Here’s Why Only Saving Money Is Not Going To Be Enough In Today’s World
8 December 2017
Every time I open up Instagram, I’m almost tempted on a regular basis to take an impulsive trip to the latest “in” country to visit. It could be Niseko, the Maldives, Greece or Iceland. I’d tell myself I could just save up for a couple of months and just put all those savings into a luxurious short break overseas.
But in reality, I’d never do that, because all that money could be put aside for something in the future that, in my opinion, would be more worthwhile—like early retirement, for example. That’s not to say that I’m never going to take a holiday till I’m 60 years old, but that I definitely need to be putting away money for the future when I can truly enjoy the fruits of my hard labour.
If you’re nodding in agreement, you already know the importance of putting money aside for future goals. The trouble is, many people think of this simply as “saving money”.
But guess what? Saving money—i.e. depositing it in a bank account—isn’t always a good idea and can even derail your financial goals if you’re not careful.
Saving is important when you want to achieve short-term goals…
First, let’s look at situations where saving money is the right thing to do.
When you have a short-term goal in mind, by all means save for it. For instance, if you want to buy the iPhone X in 6 months’ time, the only sane way to do so would be to put the money till you have enough, then buy it.
In this case, your goal—to purchase an iPhone X—is close enough such that the price will not be affected by inflation at the time you reach your goal. Your timeframe is also short enough that you wouldn’t be able to benefit by investing the money.
Generally, any goal that’s less than 5 years away can be considered a short-term one. So whether you’re planning to go on a round-the-world trip in a years’ time or buy a new washing machine, stashing the cash in your bank account is fine. If you know exactly when you will need the money, you can stash it in a fixed deposit, otherwise a high interest savings account is recommended.
…But investing is essential for long-term goals
When it comes to long-term goals, simply saving money isn’t going to cut it.
And the culprit is: inflation. Inflation is the reason everything just keeps getting more and more expensive over time. Inflation is the reason an average meal at Sakae Sushi used to cost $15 a decade ago, but is now over $25.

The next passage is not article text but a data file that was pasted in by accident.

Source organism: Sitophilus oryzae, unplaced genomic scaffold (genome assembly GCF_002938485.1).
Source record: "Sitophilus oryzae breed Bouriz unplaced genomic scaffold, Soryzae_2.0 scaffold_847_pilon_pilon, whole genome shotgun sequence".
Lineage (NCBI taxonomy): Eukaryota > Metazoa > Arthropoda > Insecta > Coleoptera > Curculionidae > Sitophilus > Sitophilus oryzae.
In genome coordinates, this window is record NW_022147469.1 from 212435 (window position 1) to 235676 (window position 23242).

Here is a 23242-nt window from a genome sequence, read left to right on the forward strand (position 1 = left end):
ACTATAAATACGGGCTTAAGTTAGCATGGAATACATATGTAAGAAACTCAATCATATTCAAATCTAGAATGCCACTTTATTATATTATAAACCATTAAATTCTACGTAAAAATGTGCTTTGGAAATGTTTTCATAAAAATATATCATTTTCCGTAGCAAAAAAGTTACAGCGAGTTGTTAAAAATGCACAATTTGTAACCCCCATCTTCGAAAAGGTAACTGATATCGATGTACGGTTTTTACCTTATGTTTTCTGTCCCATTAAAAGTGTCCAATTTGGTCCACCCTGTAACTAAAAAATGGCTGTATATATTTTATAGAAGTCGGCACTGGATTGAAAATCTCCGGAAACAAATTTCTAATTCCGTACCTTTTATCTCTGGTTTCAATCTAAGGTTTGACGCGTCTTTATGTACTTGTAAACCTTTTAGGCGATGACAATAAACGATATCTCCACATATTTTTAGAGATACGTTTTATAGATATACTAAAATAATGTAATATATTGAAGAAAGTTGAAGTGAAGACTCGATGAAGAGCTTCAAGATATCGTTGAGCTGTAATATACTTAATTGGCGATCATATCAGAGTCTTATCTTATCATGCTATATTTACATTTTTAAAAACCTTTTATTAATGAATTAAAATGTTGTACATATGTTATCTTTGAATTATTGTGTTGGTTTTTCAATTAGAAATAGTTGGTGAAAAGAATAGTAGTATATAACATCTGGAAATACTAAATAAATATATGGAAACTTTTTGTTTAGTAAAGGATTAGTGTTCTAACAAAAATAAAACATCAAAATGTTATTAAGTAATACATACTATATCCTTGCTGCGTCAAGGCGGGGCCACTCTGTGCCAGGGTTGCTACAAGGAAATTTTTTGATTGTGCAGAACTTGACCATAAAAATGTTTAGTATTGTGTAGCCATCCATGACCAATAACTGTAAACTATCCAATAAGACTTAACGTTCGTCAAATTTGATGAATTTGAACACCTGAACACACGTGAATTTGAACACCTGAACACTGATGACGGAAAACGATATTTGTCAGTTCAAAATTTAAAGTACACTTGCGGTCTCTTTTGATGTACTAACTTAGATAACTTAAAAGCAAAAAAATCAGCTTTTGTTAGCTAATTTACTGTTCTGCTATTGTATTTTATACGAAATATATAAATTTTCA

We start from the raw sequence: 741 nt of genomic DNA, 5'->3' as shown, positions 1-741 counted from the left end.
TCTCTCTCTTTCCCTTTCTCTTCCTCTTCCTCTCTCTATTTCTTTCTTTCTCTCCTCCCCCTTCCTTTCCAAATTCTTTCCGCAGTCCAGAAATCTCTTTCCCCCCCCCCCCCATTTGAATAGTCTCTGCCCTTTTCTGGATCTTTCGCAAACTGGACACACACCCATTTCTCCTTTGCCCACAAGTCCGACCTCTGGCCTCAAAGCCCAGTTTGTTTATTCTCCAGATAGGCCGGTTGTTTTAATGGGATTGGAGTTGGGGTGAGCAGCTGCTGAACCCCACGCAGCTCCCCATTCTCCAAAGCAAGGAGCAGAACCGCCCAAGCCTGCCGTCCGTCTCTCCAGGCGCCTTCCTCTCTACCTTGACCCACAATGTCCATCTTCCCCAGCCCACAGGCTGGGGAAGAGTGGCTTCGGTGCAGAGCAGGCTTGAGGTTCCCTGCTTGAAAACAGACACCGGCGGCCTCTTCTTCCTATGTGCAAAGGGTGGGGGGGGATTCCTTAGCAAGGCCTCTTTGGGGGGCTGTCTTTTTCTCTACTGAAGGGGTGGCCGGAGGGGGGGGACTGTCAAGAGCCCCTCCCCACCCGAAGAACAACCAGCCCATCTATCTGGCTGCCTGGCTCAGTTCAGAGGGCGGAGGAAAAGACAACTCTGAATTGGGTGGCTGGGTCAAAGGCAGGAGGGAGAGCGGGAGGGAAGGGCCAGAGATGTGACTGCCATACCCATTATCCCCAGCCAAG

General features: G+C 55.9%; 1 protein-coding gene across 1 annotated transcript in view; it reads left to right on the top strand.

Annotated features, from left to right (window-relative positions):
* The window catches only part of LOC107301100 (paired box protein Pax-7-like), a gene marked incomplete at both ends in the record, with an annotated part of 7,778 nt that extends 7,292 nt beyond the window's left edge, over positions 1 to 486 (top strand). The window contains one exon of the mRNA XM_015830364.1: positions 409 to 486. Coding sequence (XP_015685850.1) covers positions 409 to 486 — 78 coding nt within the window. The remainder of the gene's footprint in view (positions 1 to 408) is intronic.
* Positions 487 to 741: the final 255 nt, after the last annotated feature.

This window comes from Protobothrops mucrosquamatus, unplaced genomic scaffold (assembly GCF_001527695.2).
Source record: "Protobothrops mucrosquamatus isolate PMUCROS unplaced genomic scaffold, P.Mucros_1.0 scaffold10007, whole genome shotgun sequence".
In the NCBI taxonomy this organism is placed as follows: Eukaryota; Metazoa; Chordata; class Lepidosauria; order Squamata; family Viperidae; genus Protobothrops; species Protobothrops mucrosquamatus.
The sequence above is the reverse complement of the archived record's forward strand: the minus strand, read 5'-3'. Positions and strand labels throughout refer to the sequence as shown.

What this means is that the value of your savings falls over time. In order to ensure your money doesn’t become worthless 5, 10, 20 or 30 years down the road, you need to invest it so it can grow at a rate that hopefully keeps up with or exceeds the inflation rate.
Earlier is always better
So when should you start investing? Well, the answer is: yesterday.
When it comes to investing, earlier is always better. That is because investments need time to grow. The earlier you start investing, the less money you’ll need to pump in in order to achieve the same results. So if you’re not able to put aside as much as you’d like, that’s a huge reason to start investing earlier.
That’s because compounding interest helps money grow, but this growth takes time. Compounding interest means you earn interest not just on the initial sum of money you’ve invested—you also earn interest on your interest! This makes money grow at an exponential rate—the more time you give it, the higher the rate climbs.
Let’s say you invest $20,000 when you’re 20 and retire at 60. Over 40 years, that sum of money, when invested at a rate of 5%, would grow to $140,799.77 (use this compound interest calculator and see for yourself). Now, let’s take that same sum of money ($20,000) and invest it at the age of 40 instead. When you hit the age of 60, it’ll be worth… only $53,065.95.
You can see through this simple table that while you may be investing your money for double the time period, because of compounding interest, you make much more than double the amount (comparing a 20 year investment period to a 40 year one).
Ok, but I don’t have $20,000, or even $2,000, just lying underneath my pillow right now, you say. That shouldn’t stop you from investing at all. Let’s say you set aside $400 a month to invest. That’s $4,800 a year. If you start at the age of 25 and invest at a rate of 5% annually, that compounds to $455,214.35 by the time you are 60.
[Read also: Step-By-Step Guide To Stock Investing In Singapore]
It is thus easy to see that when it comes to achieving long-term money goals, investing as early as possible is the way to go.
This is especially pertinent for retirement, since retirement-readiness is such a big problem in Singapore due to inflation and the high cost of living.
Other long-term goals that might be worthwhile investing for, might include the purchase of your future home or your kids’ university education. Just make sure you tailor your investment strategy according to when you need the cash—the closer you are to the date when you will actually need the cash, the lower risk your investments should be.
Have you started investing yet? Tell us why or why not in the comments!